Nirim is a Kibbutz of the Kibbutz Artzi Hashomer Hatzair federation, founded in 1947, originally at Dagur in the northern Negev, near the southern end of the Gaza strip. The map shows the location of Nirim in 1948. After the Israel War of Independence, it was moved twelve km to the north east.
The battle of Nirim in the Israel War of Independence was one of several that became paradigmatic of the valor and obstinacy with which Israelis defend our country. In May of 1948, there were 39-45 kibbutz members in this barely established community. The buildings consisted of a "secure house," four wooden shacks, two tin shacks for showers and toilet, a generator, a covered area for animals and a silo. Their weapons consisted of 10 rifles, 7 Italian carbines, four semi-automatic rifles: 3 Sten and one Thompson, a Czech MG.34 light machinegun, a Bren machine gun, a "Schwartzlose" heavy machine gun (Austrian weapon of pre-World War I vintage), a two inch mortar and a PIAT (Projector, Infantry anti-Tank) gun, an older anti-tank gun of unspecified model, some hand grenades and 1 kilo sacks of explosives.
For the May Day celebrations, a poster had been hung in the dining room proclaiming "The human will triumph over the tank." On May 13 a few Palmach people had come to give the Kibbutz members a "culture day." They worked far into the night digging a shelter for the infirmary.
According to various accounts Nirim was attacked by 1-2 Egyptian battalions at 7 AM on the morning of May 15, 1948. According to Benny Morris (1999, p.238-239) Nirim was attacked by the Egyptian Sixth Battalion, whose operations officer was Gamal Abdel Nasser. The attacking force consisted of about 600 infantry supported by six armored cars with two and six pound guns, twenty armored Bren gun carriers, a battery of twenty-five pounder artillery, and a battery of 3 inch mortars.
The attack began with a heavy artillery bombardment, and an attempted advance. This was repelled, but the Egyptians returned to shell the kibbutz in the afternoon for several hours. Every building in the kibbutz was hit and most structures were burned down. Six people were killed including the commander and his replacement. However, the Egyptians eventually stopped the artillery shelling and could be seen holding a "victory" celebration near Rafah. The walls of the dining room remained in place, and on one wall, the May day banner: "The human will triumph over the tank."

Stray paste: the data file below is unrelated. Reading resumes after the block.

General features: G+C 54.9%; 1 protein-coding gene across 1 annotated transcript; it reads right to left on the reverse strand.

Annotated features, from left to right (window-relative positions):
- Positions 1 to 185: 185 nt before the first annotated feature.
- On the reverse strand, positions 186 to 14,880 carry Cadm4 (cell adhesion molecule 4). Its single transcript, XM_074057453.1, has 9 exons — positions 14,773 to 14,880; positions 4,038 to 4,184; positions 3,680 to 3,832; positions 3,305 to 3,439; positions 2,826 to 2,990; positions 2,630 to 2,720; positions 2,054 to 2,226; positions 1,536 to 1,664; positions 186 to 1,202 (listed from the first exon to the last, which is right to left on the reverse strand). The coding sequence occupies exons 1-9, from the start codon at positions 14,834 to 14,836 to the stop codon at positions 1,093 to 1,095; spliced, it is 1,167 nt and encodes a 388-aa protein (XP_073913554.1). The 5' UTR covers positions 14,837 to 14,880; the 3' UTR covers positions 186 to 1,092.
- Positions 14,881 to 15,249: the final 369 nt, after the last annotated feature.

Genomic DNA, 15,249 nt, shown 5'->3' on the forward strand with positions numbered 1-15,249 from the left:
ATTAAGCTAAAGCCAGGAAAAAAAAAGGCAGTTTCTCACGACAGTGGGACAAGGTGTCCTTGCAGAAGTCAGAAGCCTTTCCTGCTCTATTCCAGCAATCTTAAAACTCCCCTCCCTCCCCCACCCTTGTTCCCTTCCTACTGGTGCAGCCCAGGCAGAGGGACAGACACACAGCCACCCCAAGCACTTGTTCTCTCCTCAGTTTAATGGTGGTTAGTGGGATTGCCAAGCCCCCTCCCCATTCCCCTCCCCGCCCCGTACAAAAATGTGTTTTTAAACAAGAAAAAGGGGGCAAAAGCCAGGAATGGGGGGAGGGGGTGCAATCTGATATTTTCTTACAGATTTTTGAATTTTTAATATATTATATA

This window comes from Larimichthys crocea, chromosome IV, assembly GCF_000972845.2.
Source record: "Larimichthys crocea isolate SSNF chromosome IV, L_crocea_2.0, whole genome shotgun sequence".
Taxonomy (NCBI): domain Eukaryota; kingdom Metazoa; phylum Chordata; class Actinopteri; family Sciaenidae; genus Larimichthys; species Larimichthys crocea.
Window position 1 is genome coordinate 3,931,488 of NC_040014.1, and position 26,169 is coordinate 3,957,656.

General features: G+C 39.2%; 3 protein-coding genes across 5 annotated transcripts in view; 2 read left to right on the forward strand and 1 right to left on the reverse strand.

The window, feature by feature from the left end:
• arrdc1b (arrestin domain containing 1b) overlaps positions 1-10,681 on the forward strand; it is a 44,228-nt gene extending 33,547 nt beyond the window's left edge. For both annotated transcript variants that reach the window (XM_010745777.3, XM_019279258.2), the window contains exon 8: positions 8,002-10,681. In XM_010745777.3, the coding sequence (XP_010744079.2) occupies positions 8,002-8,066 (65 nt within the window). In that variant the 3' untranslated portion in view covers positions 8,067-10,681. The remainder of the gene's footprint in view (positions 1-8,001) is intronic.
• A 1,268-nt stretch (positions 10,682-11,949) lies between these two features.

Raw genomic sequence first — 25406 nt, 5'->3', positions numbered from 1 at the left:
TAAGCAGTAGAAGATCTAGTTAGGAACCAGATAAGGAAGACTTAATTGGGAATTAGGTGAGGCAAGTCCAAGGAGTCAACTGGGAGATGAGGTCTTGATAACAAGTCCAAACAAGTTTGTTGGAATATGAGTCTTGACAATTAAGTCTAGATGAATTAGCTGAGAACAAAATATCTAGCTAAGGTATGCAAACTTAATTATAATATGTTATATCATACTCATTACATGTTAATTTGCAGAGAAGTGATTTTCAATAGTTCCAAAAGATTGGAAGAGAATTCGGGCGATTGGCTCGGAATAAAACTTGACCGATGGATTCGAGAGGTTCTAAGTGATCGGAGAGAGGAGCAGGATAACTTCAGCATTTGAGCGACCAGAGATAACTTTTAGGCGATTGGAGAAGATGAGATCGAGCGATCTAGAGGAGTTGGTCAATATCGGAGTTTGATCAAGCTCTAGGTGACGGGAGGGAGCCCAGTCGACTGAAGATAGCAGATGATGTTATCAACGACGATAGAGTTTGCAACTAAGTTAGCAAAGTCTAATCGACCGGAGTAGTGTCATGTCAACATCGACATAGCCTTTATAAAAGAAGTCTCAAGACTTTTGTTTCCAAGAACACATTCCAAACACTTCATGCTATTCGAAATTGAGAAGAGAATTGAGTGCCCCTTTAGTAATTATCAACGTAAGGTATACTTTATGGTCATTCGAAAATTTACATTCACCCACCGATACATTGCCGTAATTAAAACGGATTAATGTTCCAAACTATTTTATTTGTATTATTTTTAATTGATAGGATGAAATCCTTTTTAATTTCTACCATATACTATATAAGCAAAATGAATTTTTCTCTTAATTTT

In his book, "Until the ink flag," General Adan ("Bren") wrote:
The battle of Nirim had an important effect on morale, as well as buying precious time while arms could be brought into the country. Palmach commander Chaim Bar-Lev, commented:
Radio Cairo announced that the Egyptians had conquered Nirim. It was not so, but the isolated settlement continued to suffer the depredations of the enemy for many months.
The battle of Nirim, and the battles of Negba, Kfar Darom, Kibbutz Degania A and B, Yad Mordechai and others all bought precious time until arms could be brought into the new country of Israel and until the IDF could be organized and its soldiers trained to use those arms. The nature of these battles must be weighed against the claims of "New Historians" that Israel had superior arms and superiority in troops in the first Arab-Israeli arms. The battles of Negba are particularly significant because they took place in June and July, when the IDF was supposedly organized and had already imported comparatively large quantities of weapons. Clearly, no force was available even then to provide air support or artillery.
Comparing numbers of troops as some do is deceptive. Near the end of the fighting, in January of 1949, Israel had 100,000 "soldiers." These included new trainees, people engaged in local defense of settlements and rearguard soldiers. But Israel had only 12 active combat brigades - about 35,000 active troops. At the peak, the Arab armies had over 55,000 active combat troops fighting in Israel.
Morris, Benny, Righteous Victims, Alfred Knopf, 1999.
Synonyms and alternate spellings: Dagor, Dagour
Hebrew/Arabic pronunciation and transliteration conventions:
'H - ('het) a guttural sound made deep in the throat. To Western ears it may sound like the "ch" in loch. In Arabic there are several letters that have similar sounds. Examples: 'hanukah, 'hamas, 'haredi. Formerly, this sound was often represented by ch, especially in German transliterations of Hebrew. Thus, 'hanukah is often rendered as Chanuka for example.
ch - (chaf) a sound like "ch" in loch or the Russian Kh as in Khruschev or German Ach, made by putting the tongue against the roof of the mouth. In Hebrew, a chaf can never occur at the beginning of a word. At the beginning of a word, it has a dot in it and is pronounced "Kaf."
u - usually between oo as in spoon and u as in put.
a- sounded like a in arm
ah- used to represent an a sound made by the letter hey at the end of a word. It is the same sound as a. Haganah and Hagana are alternative acceptable transliterations.
'a-notation used for Hebrew and Arabic ayin, a guttural ah sound.
o - close to the French o as in homme.
th - (taf without a dot) - Th was formerly used to transliterate the Hebrew taf sound for taf without a dot. However in modern Hebrew there is no detectable difference in standard pronunciation of taf with or without a dot, and therefore Histadruth and Histadrut, Rehovoth and Rehovot are all acceptable.
q- (quf) - In transliteration of Hebrew and Arabic, it is best to consistently use the letter q for the quf, to avoid confusion with similar sounding words that might be spelled with a kaf, which should be transliterated as K. Thus, Hatiqva is preferable to Hatikva for example.
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